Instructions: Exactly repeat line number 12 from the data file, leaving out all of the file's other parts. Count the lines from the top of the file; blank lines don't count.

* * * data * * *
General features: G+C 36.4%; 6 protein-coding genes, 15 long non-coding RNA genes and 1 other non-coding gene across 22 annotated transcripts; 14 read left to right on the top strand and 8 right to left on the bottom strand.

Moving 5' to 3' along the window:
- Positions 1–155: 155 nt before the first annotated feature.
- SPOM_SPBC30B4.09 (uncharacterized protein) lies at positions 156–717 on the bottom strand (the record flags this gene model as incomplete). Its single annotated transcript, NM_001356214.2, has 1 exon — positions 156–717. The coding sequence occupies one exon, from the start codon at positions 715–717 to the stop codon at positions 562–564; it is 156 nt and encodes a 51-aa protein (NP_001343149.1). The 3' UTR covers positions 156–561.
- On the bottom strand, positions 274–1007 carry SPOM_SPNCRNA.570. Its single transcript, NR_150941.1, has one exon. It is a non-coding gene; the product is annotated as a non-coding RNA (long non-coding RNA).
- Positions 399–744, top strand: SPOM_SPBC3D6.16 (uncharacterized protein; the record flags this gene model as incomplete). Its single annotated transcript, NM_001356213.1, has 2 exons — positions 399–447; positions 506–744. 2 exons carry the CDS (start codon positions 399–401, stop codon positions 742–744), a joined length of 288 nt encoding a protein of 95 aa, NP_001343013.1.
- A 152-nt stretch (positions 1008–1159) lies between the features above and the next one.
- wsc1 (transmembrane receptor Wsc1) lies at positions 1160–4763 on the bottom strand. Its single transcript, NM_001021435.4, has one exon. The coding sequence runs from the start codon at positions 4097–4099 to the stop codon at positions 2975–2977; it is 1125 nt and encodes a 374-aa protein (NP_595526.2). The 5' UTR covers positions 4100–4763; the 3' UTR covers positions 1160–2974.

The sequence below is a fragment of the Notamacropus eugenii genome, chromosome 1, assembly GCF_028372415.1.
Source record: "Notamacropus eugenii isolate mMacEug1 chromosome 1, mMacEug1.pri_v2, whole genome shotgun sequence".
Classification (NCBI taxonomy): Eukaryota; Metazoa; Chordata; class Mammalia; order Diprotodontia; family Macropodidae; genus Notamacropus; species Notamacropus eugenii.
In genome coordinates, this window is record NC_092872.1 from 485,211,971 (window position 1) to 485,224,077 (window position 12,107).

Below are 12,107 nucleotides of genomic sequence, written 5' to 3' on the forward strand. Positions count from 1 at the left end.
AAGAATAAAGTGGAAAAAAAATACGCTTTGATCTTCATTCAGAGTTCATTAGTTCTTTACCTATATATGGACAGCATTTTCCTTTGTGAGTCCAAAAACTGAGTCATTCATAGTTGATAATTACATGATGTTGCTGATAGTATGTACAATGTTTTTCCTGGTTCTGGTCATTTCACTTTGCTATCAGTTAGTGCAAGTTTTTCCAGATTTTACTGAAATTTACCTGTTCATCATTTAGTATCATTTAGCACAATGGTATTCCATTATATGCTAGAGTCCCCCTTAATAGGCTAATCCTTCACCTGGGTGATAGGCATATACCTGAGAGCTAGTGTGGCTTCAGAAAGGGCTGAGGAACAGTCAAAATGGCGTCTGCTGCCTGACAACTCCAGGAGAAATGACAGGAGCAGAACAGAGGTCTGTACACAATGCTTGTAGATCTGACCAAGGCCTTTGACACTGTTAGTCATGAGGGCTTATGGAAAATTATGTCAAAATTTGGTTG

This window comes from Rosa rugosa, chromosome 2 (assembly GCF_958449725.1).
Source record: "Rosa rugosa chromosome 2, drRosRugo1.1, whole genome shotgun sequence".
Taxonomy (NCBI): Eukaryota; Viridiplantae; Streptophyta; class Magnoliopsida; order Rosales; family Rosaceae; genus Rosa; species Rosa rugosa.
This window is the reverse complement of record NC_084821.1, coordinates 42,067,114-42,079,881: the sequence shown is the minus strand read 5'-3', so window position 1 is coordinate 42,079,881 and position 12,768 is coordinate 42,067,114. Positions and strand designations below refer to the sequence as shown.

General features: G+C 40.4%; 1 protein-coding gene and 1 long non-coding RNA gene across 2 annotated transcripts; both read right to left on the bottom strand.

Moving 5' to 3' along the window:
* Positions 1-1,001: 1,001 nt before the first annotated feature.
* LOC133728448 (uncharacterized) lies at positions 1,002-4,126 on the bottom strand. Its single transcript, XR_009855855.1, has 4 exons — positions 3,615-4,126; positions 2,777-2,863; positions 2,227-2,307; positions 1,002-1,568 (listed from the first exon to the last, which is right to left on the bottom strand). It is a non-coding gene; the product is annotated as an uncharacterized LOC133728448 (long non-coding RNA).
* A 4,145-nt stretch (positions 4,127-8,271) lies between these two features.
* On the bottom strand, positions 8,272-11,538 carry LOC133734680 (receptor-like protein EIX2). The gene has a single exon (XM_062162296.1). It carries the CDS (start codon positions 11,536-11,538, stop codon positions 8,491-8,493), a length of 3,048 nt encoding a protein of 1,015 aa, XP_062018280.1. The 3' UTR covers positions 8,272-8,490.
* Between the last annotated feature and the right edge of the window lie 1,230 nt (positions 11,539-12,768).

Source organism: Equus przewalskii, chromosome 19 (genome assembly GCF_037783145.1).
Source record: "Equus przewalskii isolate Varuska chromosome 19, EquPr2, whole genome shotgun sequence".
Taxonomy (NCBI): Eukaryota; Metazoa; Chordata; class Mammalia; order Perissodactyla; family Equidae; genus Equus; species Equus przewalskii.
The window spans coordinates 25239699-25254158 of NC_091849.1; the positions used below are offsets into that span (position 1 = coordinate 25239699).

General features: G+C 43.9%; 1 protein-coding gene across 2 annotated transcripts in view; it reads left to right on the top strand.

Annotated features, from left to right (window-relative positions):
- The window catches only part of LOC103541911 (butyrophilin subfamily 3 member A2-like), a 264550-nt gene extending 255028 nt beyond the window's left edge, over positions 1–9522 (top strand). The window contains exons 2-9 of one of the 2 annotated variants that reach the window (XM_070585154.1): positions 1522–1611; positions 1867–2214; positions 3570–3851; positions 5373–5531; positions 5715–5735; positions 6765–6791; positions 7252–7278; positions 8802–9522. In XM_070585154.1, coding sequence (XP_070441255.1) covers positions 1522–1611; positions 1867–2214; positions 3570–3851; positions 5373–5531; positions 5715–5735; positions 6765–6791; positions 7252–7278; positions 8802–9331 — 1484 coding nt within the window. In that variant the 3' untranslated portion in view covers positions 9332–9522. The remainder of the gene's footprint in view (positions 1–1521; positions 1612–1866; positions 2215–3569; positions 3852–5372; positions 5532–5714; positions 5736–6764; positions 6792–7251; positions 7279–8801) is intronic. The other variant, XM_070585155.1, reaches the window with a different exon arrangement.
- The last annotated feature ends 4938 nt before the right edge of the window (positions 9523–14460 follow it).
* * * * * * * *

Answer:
In genome coordinates, this window is record NC_092872.1 from 485,211,971 (window position 1) to 485,224,077 (window position 12,107).